Subject(s)
Algorithms , COVID-19 Testing/methods , COVID-19/classification , COVID-19/diagnostic imaging , Deep Learning , SARS-CoV-2 , COVID-19 Testing/statistics & numerical data , Databases, Factual , Early Diagnosis , False Positive Reactions , Humans , Neural Networks, Computer , Pandemics , ROC Curve , Radiography, Thoracic/statistics & numerical data , Software Design , Tomography, X-Ray Computed/statistics & numerical data
2.
Sci Rep ; 11(1): 21564, 2021 11 03.
Article in English | MEDLINE | ID: covidwho-1500504

ABSTRACT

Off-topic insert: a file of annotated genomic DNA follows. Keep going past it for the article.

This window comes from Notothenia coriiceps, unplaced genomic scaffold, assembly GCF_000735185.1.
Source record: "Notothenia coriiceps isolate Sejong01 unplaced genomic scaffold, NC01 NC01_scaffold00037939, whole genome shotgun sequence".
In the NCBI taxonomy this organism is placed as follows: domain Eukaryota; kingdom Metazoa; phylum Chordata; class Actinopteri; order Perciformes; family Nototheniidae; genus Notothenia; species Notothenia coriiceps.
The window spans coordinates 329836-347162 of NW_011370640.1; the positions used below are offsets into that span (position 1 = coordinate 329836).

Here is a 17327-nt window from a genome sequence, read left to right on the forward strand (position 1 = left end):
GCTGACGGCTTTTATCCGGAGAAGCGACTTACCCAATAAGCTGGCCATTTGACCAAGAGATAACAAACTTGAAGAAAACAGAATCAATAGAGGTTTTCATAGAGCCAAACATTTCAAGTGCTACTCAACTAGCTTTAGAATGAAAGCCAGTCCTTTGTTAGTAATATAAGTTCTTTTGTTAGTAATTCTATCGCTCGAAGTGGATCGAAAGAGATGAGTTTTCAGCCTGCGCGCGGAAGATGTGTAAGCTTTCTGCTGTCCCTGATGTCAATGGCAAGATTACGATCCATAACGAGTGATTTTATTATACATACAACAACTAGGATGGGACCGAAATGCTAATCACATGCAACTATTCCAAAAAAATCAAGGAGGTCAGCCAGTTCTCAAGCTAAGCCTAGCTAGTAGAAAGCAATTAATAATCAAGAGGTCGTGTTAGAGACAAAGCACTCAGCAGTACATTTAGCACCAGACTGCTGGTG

The Coronavirus has spread across the world and infected millions of people, causing devastating damage to the public health and global economies. To mitigate the impact of the coronavirus a reliable, fast, and accurate diagnostic system should be promptly implemented. In this study, we propose EpistoNet, a decision tree-based ensemble model using two mixtures of discriminative experts to classify COVID-19 lung infection from chest X-ray images. To optimize the architecture and hyper-parameters of the designed neural networks, we employed Epistocracy algorithm, a recently proposed hyper-heuristic evolutionary method. Using 2500 chest X-ray images consisting of 1250 COVID-19 and 1250 non-COVID-19 cases, we left out 500 images for testing and partitioned the remaining 2000 images into 5 different clusters using K-means clustering algorithm. We trained multiple deep convolutional neural networks on each cluster to help build a mixture of strong discriminative experts from the top-performing models supervised by a gating network. The final ensemble model obtained 95% accuracy on COVID-19 images and 93% accuracy on non-COVID-19. The experimental results show that EpistoNet can accurately, and reliably be used to detect COVID-19 infection in the chest X-ray images, and Epistocracy algorithm can be effectively used to optimize the hyper-parameters of the proposed models.